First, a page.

tech-talk: how many spokes?
So I decided to look at the latest fad of low-spoke wheels.
Basically, the reason that low-spoke wheels are popular these days is that, with the right combination of materials and proper spoke tension, it's possible to get a stiff, highly responsive wheel that corners beautifully, rides smoothly and is lighter and faster all around. If you're racing this makes a LOT of sense. Lighter and faster IS good, to a point. Of course, other variables must come into play, including the kind of riding you're doing, what kind of bike you have, how much you weigh (most professional road bike racers weigh between 135 and 160 lbs, and 180 is considered a rather big rider) and how hard you ride the bike (i.e., do you hammer on beautifully clean, fresh, smooth asphalt all the time; or do you curb-hop (admit it, we all do from time to time) on real city streets?).
Here's an example of a low-spoke wheel set:
And here's another (interestingly, this set is advertised as being intended for use on a tandem, or two-seater, bicycle, and so must bear twice the weight):
Both sets of wheels look light and fast, right? Well, they probably are. I wouldn't know for sure, since none of my bikes has anything resembling them. But here's the thing with low-spoke wheels, especially when used in daily, hard-riding, NON-racing applications: when one spoke breaks, the wheel goes TOTALLY wonky. Tacoed. Potato-chipped. So warped it could fit in a can of Pringles, but will no longer turn when mounted in the bike frame or fork.
On a wheel with only twenty spokes (as each of these front wheels has), when you break one that leaves only 19 to take up the tension and stress of the relationship between the rim and the hub. And since most racing bikes have precious little clearance anyway (for bigger tires, or fenders, neither of which a racing bike needs or wants), that means that nine times out of ten a broken spoke will mean you can't ride home.
On a racing bike, in a racing situation, that is probably okay. Racers have mechanical support along the course -- cars filled with spares that will come along and help the rider get back on the bike. And in fact, these low-spoke wheels were designed with racers in mind, racers who can count on that kind of support so they will never be stranded. (As someone who used to do neutral wheel support at road races and charity rides, I know well the look of relief that crosses a rider's face when s/he sees our support van. That look means s/he won't have to walk, and believe me, that rider is grateful.)
The trouble starts when a real-world bicyclist (i.e., a commuter or recreational weekend rider) tries to run those same wheels on a bike that's being ridden very hard, or by someone with clunky bike-handling skills, or in an area with horrid road conditions, or all of the above. If you break a spoke on one of these low-spoke wheels in that situation you will very likely have to shoulder the bike and walk, or whip out your cell-phone and call home for a lift. And that's in a best-case scenario.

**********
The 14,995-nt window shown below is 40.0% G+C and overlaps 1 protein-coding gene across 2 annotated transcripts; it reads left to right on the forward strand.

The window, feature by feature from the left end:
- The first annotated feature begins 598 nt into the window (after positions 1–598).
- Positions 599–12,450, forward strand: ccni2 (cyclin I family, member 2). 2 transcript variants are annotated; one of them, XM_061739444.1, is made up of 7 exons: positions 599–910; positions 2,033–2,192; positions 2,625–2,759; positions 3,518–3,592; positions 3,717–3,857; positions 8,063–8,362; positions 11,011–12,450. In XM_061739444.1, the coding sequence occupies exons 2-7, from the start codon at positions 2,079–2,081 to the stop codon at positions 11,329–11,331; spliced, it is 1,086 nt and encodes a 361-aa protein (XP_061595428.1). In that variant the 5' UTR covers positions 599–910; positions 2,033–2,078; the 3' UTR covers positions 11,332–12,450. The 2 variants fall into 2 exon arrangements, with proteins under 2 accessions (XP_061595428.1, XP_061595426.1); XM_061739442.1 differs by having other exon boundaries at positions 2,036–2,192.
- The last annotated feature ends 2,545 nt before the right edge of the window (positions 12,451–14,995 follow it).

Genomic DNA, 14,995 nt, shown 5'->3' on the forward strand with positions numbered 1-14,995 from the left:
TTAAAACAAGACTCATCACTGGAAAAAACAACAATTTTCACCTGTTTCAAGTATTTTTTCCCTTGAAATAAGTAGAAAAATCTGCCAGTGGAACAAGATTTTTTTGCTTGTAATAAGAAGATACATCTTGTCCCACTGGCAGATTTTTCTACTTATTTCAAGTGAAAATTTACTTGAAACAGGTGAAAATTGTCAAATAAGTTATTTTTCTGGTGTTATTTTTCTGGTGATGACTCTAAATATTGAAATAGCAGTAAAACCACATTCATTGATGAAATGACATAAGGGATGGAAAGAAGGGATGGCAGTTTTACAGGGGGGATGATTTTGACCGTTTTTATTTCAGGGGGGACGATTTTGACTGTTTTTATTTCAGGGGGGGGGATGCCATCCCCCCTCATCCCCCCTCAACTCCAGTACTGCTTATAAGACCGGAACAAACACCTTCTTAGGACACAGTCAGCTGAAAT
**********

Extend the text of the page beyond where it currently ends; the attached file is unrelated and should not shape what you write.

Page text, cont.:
Imagine what might happen to this front wheel --
Or this front wheel --
--if one spoke broke during a ride. Count the spokes. Each of these last two wheels has 36 spokes, so if one breaks there's still 35 spokes left to handle the stress. Assuming that the spoke broke from age/fatigue/impact or all of the above, the rest of the spokes will keep the wheel from going SO wonky that it can't turn at all. On a bike with sensible clearance for bigger tires and fenders, that 35-spoked wheel will probably still turn, albeit drunkenly; and if you open up the quick-release on the brake caliper you can probably ride [carefully] all the way home.
Remember the "tandem" wheels in the second photo above? That rear wheel has 24 spokes. Here's what we used to call a tandem wheel. Count the spokes:
(in case the photo turns out poorly, that wheel has forty spokes. Yes, forty.)
Again, there are other factors involved, including frame design and weight/riding style of rider; but the trend towards lower-spoke wheels worries me on many fronts. When I see a racy-looking bike like the Trek "Portland" (designed to be a "modern road commuter") and it has lower-spoke wheels, then consumers are getting a mixed message about what makes for a sensible (notice I didn't say "good") commuting bike.
The Trek "Portland":
Here's a classic example of a bicycle designed by racers for commuters. I'm sure the bike is "good" -- it rides smoothly and shifts crisply and feels great under the rider -- but I won't call it "sensible" for commuting in real-world conditions. Fender clearance is so limited they had to design fenders that fit behind, but not through, the frame. Wheels have 24 spokes each, with tires that are likely no more than 25 to 28 mm wide (for the non-geeky who read this blog, that's a pretty skinny tire, barely an inch wide, for daily commuting). The handlebars are positioned a few inches below the saddle, meaning the rider is leaning over quite a bit. If you're a racer and this is your "training" bike, it makes sense. If you're not a racer and you just want a reliable bike that will get you to and from work, well, In My Humble Opinion, there are more sensible -- and more affordable -- bikes out there.
I guess what I'm really saying is that low-spoke wheels are symptomatic of a larger, overarching issue, and that is that too much of racing's "here today, gone-at-mile-40-where's-the-damned-neutr
That's why my bikes all have wheels that look basically like this:
--so they won't be as likely to end up looking like this:
(and yes, that entire low-spoke wheel failed.)